Tests are very useful for assessing how well students have learning particular curriculum content but cannot be used to measure the rate at which students are progressing towards better future test performance. Just because a student has learned a lot about, say, the Norman Invasion or Buddhism, we cannot claim that they will do equally well (or better) on a test of the Tudors or Hinduism. And if they do less well on a subsequent test we cannot claim that students are making negative progress. What we can – and should – perceive is that they don’t know some aspects of the curriculum as well as others, and intervene accordingly.
This is what I meant about lateral rather than longitudinal comparison. It’s not only possible but desirable to compare how different students perform on same assessment. If my class performs much worse than yours on the same assessment could infer either that students in your class are, on average, clever than those in mine, or that you have taught the curriculum better. While the first inference may be true, it is not useful. ‘Top sets’ are routinely filled with students from more affluent backgrounds who are often successful despite rather than because of the choices we make. Rather than worrying about ability, We might do better to track indices of social disadvantage: if our more disadvantaged students are doing well we can be reasonably sure this is due to how well we’ve specified and taught the curriculum. It might be useful to only use these pupils when analysing test data.
Longitudinal comparison, or attempting to measure progress, is fraught with error. Even if we don’t make the lamentably common mistake of assessing students ability to do thing we haven’t actually taught them, the test students sit will only sample from the domain of what they were taught. How students perform in that test give us some sense of how well an individual student has learned the curriculum relative to their peers but it’s only by establishing a scalogram of student performance vs item difficulty that we will get a sense of what individual test score might mean. As I said in this post,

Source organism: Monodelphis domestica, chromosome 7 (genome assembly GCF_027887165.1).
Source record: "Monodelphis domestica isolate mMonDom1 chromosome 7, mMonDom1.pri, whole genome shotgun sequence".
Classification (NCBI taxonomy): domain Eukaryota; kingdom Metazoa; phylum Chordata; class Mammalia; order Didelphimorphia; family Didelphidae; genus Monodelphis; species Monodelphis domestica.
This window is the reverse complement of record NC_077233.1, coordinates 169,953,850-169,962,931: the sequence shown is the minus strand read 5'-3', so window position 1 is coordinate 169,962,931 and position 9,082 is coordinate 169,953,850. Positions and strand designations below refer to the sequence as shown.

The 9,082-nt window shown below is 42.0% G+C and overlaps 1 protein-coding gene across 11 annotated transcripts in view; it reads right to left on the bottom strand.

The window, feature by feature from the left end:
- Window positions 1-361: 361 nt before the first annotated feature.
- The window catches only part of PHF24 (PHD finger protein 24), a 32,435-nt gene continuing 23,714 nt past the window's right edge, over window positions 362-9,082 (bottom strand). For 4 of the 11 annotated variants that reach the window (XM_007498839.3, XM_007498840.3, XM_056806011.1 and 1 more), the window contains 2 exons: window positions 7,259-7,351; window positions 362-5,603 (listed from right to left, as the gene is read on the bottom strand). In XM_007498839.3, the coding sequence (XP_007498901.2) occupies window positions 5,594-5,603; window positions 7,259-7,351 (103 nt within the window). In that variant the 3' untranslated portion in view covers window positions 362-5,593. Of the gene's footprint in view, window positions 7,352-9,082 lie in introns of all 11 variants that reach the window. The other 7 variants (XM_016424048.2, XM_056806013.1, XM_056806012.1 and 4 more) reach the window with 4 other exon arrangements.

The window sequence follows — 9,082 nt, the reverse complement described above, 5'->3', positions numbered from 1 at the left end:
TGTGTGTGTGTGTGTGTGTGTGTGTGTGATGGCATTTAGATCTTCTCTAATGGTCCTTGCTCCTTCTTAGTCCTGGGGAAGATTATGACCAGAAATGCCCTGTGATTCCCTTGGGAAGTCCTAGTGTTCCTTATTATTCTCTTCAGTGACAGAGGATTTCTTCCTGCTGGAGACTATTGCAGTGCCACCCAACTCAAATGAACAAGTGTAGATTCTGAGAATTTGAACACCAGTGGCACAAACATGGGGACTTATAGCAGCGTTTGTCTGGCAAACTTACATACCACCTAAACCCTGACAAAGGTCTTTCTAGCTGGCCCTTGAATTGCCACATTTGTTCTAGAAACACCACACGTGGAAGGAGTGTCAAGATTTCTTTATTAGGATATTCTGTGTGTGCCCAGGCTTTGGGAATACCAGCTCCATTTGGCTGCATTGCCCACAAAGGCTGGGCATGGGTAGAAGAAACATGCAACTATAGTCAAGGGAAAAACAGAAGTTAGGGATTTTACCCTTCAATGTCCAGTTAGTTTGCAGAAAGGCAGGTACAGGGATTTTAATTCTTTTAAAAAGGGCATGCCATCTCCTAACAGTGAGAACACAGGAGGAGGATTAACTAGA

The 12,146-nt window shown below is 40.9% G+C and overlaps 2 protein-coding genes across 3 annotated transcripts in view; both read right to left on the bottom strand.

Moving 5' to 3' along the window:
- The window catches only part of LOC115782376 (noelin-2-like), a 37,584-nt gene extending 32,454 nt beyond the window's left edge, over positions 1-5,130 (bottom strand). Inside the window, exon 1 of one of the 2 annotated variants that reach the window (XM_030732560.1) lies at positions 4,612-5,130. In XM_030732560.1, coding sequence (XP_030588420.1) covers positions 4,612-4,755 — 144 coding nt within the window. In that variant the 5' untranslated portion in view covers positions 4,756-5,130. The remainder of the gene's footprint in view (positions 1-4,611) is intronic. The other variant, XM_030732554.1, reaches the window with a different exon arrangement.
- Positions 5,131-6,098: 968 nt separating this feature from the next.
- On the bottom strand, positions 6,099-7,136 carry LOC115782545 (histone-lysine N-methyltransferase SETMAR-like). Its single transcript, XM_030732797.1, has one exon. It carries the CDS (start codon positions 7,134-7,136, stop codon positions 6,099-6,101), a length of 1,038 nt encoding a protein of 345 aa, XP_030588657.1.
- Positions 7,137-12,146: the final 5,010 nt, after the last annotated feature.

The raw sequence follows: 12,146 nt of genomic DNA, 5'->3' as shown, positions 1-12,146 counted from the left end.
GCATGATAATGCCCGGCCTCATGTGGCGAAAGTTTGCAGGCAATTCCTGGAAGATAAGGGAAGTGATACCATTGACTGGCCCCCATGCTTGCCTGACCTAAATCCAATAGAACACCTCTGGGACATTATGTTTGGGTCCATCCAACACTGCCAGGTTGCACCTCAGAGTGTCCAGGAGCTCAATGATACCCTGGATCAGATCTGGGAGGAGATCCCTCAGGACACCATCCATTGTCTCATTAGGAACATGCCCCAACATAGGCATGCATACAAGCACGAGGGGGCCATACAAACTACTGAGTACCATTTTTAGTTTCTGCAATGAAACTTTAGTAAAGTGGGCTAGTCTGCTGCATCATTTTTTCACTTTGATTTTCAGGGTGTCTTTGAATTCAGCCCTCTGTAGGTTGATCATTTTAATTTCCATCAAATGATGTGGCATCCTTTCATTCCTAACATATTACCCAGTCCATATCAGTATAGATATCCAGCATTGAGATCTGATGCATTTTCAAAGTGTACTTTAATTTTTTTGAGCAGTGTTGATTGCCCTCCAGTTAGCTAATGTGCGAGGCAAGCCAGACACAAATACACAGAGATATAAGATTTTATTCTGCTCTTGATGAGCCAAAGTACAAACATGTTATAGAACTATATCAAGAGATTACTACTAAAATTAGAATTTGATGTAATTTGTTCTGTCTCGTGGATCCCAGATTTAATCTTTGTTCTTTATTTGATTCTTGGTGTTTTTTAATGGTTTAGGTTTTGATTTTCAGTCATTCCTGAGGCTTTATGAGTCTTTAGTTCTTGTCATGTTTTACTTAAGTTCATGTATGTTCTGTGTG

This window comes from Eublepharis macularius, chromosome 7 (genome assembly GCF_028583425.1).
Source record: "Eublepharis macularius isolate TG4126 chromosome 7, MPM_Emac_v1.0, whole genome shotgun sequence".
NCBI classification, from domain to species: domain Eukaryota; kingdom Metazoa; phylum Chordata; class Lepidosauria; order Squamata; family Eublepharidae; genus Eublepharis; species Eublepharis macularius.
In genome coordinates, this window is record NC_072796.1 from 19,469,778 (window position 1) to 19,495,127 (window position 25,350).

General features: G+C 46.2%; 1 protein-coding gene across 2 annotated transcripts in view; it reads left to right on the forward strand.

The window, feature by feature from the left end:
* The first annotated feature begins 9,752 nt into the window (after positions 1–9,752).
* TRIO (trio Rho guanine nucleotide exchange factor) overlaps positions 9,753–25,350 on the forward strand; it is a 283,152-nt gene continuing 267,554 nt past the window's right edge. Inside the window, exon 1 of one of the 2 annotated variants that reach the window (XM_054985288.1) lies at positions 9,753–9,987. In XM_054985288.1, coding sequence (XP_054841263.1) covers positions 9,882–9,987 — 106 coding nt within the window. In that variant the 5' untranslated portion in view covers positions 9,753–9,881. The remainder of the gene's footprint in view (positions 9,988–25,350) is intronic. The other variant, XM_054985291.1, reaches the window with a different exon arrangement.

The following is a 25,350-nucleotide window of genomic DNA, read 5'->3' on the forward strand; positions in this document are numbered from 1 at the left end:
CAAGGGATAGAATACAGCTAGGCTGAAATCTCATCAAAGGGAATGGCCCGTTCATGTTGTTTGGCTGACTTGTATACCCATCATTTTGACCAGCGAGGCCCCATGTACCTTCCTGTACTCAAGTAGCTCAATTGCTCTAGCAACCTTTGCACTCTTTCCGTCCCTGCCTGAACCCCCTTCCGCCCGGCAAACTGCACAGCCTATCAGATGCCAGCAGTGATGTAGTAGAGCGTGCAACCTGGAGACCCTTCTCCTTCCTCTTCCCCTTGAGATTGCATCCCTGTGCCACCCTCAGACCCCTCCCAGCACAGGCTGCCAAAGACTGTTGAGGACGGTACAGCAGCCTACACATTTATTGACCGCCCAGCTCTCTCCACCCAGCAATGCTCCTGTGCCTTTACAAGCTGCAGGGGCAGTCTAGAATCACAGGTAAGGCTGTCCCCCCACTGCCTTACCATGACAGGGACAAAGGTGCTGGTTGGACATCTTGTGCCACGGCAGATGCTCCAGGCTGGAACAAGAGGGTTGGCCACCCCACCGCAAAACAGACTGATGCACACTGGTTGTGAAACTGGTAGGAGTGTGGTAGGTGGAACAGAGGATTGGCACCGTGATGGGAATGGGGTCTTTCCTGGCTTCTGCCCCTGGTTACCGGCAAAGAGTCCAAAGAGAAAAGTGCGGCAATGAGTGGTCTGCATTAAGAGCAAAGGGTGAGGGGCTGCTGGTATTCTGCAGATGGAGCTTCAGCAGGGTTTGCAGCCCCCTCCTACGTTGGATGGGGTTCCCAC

Typically, we just see a test as a mechanism for measuring students’ ability, or level of development, and fail to understand that getting 50% in a harder test might actually be better than getting 70% in an easier test. But we should also understand that if one student gets 70% and another gets 35% on the same test, that does not mean the first student has done twice as well as the second student. It should be obvious that getting less than 35% is far easier than getting more than 35% and, if a test is well designed, items will get progressively more difficult so as to better measure individual students’ performance.
Here’s an example of a scalogram that compares students’ performance against item difficulty:
I should explain that item difficulty is established by working out which questions students answer correctly; the more students answer an item correctly, the easier that item is, and the fewer students answer an item, the harder it is. So, we can see in the table above that although students A, D, and G all achieved the same test score, Student D was able to answer more difficult questions than Students A and G.* One explanation could be that Student D had not been present in class when some of the content most students found easy to answer was taught. Or, similarly, it could be that Student G missed some of the later curriculum content. Either way, the test score tells us relatively little about these students’ ability to make future progress but quite a lot about what they have learned to date. It ought to be clear that we should not intervene with these three students in the same ways. And, I hope, it ought to be equally obvious why drawing a line between performance in two different tests is likely to tell us little of any use about students’ progress.
I hope this additional explanation makes sense and proves useful. If you have further questions or would like to point out errors in my thinking I’d be most grateful to hear from you.
* There’s a discussion to be had here about whether the marks awarded to an item should only be decided after a test has been taken and item difficulty is established. By marking each question equally we are likely to obscure students’ actual performance.